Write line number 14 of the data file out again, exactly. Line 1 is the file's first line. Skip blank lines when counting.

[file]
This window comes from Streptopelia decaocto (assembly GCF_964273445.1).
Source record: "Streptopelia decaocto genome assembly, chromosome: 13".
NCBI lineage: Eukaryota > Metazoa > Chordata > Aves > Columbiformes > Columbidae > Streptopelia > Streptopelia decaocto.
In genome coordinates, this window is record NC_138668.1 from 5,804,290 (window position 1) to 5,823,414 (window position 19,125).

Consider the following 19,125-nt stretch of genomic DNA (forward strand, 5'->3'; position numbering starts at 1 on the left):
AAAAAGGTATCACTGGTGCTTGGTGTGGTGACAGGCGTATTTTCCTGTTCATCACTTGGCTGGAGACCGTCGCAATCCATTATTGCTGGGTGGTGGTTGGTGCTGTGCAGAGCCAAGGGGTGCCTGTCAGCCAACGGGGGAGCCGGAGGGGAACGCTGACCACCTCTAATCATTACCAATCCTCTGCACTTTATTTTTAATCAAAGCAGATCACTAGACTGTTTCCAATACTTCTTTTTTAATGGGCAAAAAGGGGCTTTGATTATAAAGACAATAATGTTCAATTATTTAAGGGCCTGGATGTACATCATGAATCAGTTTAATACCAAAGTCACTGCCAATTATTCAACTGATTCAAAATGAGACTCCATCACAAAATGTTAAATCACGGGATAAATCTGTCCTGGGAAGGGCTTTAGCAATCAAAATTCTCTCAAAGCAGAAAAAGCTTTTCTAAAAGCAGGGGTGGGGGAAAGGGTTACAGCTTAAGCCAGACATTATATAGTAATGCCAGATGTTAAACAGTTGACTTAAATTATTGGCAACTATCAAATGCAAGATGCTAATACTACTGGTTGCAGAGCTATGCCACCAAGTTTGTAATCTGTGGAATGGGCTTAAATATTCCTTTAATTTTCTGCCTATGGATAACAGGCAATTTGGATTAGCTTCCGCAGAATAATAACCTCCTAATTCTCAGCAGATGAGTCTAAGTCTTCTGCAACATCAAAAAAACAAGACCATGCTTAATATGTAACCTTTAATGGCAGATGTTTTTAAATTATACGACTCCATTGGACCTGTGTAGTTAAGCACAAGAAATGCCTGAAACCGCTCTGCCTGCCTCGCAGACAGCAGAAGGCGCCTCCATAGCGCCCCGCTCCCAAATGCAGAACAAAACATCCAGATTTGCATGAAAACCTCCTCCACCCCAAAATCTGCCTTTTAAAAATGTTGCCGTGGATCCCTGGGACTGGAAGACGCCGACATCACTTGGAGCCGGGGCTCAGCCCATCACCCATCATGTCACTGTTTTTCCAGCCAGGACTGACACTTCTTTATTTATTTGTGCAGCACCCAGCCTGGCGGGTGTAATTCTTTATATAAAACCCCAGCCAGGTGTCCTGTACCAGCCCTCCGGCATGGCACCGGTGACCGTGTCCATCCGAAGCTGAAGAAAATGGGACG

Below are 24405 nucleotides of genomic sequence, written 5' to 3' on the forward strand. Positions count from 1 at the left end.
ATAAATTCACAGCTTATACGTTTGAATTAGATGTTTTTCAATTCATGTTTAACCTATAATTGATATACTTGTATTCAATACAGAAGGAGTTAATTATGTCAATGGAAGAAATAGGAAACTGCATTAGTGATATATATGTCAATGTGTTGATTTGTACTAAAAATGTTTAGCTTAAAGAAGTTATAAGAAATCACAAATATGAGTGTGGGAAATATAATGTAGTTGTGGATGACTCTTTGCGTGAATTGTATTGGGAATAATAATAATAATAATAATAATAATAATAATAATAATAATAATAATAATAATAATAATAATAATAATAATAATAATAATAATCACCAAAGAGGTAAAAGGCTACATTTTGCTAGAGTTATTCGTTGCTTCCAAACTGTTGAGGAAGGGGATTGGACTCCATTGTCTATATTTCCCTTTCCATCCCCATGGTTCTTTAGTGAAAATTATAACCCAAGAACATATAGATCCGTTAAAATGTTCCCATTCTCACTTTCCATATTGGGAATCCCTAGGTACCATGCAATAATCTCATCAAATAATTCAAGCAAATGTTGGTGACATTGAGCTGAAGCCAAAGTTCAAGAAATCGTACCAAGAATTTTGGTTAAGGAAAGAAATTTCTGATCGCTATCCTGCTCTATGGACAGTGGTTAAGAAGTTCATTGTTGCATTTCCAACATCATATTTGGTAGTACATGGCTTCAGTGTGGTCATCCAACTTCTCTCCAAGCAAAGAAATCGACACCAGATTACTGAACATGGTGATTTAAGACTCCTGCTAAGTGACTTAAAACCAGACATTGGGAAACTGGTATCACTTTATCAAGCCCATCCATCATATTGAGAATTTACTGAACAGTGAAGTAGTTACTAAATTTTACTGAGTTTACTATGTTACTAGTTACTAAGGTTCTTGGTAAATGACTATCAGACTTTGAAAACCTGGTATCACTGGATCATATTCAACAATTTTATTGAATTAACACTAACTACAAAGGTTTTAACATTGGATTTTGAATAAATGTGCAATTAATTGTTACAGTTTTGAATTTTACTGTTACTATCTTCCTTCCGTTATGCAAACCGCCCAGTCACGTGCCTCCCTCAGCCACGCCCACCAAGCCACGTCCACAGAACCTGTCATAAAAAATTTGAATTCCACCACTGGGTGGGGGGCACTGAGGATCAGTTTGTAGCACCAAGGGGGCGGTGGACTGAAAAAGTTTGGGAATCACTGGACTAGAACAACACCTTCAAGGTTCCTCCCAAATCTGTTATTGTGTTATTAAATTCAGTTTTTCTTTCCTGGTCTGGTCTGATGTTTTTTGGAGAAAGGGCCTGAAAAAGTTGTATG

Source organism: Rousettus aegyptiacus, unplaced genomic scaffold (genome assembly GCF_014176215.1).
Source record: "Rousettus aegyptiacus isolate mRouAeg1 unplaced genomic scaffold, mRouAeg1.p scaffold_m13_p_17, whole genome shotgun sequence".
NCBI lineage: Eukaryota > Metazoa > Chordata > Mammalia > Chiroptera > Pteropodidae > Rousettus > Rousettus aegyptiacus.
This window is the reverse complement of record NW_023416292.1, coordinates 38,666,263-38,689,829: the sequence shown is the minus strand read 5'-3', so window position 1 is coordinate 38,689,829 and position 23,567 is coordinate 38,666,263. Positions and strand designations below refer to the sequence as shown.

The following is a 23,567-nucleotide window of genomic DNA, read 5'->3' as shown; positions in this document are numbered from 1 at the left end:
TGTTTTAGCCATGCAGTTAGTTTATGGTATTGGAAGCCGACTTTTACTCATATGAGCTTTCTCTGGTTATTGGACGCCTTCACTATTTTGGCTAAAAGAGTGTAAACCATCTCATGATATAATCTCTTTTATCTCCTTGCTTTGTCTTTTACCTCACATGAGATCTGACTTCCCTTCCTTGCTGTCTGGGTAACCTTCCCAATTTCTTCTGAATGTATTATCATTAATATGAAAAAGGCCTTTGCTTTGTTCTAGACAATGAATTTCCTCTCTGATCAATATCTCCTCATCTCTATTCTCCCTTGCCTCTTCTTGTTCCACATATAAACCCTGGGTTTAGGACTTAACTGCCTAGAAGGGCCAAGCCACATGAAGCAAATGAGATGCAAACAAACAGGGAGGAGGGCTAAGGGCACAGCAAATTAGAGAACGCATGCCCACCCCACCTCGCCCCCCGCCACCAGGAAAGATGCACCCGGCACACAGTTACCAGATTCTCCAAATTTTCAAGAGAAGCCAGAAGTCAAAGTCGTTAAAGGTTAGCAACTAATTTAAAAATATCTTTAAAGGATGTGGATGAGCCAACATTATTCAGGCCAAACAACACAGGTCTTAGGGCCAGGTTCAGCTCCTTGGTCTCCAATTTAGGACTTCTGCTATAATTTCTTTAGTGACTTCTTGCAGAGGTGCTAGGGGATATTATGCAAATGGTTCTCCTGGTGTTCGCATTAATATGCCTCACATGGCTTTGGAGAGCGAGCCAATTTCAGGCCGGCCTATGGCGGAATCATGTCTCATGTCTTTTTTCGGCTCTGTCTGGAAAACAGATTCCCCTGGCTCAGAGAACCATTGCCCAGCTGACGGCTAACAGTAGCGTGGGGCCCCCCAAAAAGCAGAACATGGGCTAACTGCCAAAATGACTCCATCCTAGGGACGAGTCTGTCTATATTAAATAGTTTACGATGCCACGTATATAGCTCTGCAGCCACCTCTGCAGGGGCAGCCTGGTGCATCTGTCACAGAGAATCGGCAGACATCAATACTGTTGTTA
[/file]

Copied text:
TGTTTTAGCCATGCAGTTAGTTTATGGTATTGGAAGCCGACTTTTACTCATATGAGCTTTCTCTGGTTATTGGACGCCTTCACTATTTTGGCTAAAAGAGTGTAAACCATCTCATGATATAATCTCTTTTATCTCCTTGCTTTGTCTTTTACCTCACATGAGATCTGACTTCCCTTCCTTGCTGTCTGGGTAACCTTCCCAATTTCTTCTGAATGTATTATCATTAATATGAAAAAGGCCTTTGCTTTGTTCTAGACAATGAATTTCCTCTCTGATCAATATCTCCTCATCTCTATTCTCCCTTGCCTCTTCTTGTTCCACATATAAACCCTGGGTTTAGGACTTAACTGCCTAGAAGGGCCAAGCCACATGAAGCAAATGAGATGCAAACAAACAGGGAGGAGGGCTAAGGGCACAGCAAATTAGAGAACGCATGCCCACCCCACCTCGCCCCCCGCCACCAGGAAAGATGCACCCGGCACACAGTTACCAGATTCTCCAAATTTTCAAGAGAAGCCAGAAGTCAAAGTCGTTAAAGGTTAGCAACTAATTTAAAAATATCTTTAAAGGATGTGGATGAGCCAACATTATTCAGGCCAAACAACACAGGTCTTAGGGCCAGGTTCAGCTCCTTGGTCTCCAATTTAGGACTTCTGCTATAATTTCTTTAGTGACTTCTTGCAGAGGTGCTAGGGGATATTATGCAAATGGTTCTCCTGGTGTTCGCATTAATATGCCTCACATGGCTTTGGAGAGCGAGCCAATTTCAGGCCGGCCTATGGCGGAATCATGTCTCATGTCTTTTTTCGGCTCTGTCTGGAAAACAGATTCCCCTGGCTCAGAGAACCATTGCCCAGCTGACGGCTAACAGTAGCGTGGGGCCCCCCAAAAAGCAGAACATGGGCTAACTGCCAAAATGACTCCATCCTAGGGACGAGTCTGTCTATATTAAATAGTTTACGATGCCACGTATATAGCTCTGCAGCCACCTCTGCAGGGGCAGCCTGGTGCATCTGTCACAGAGAATCGGCAGACATCAATACTGTTGTTA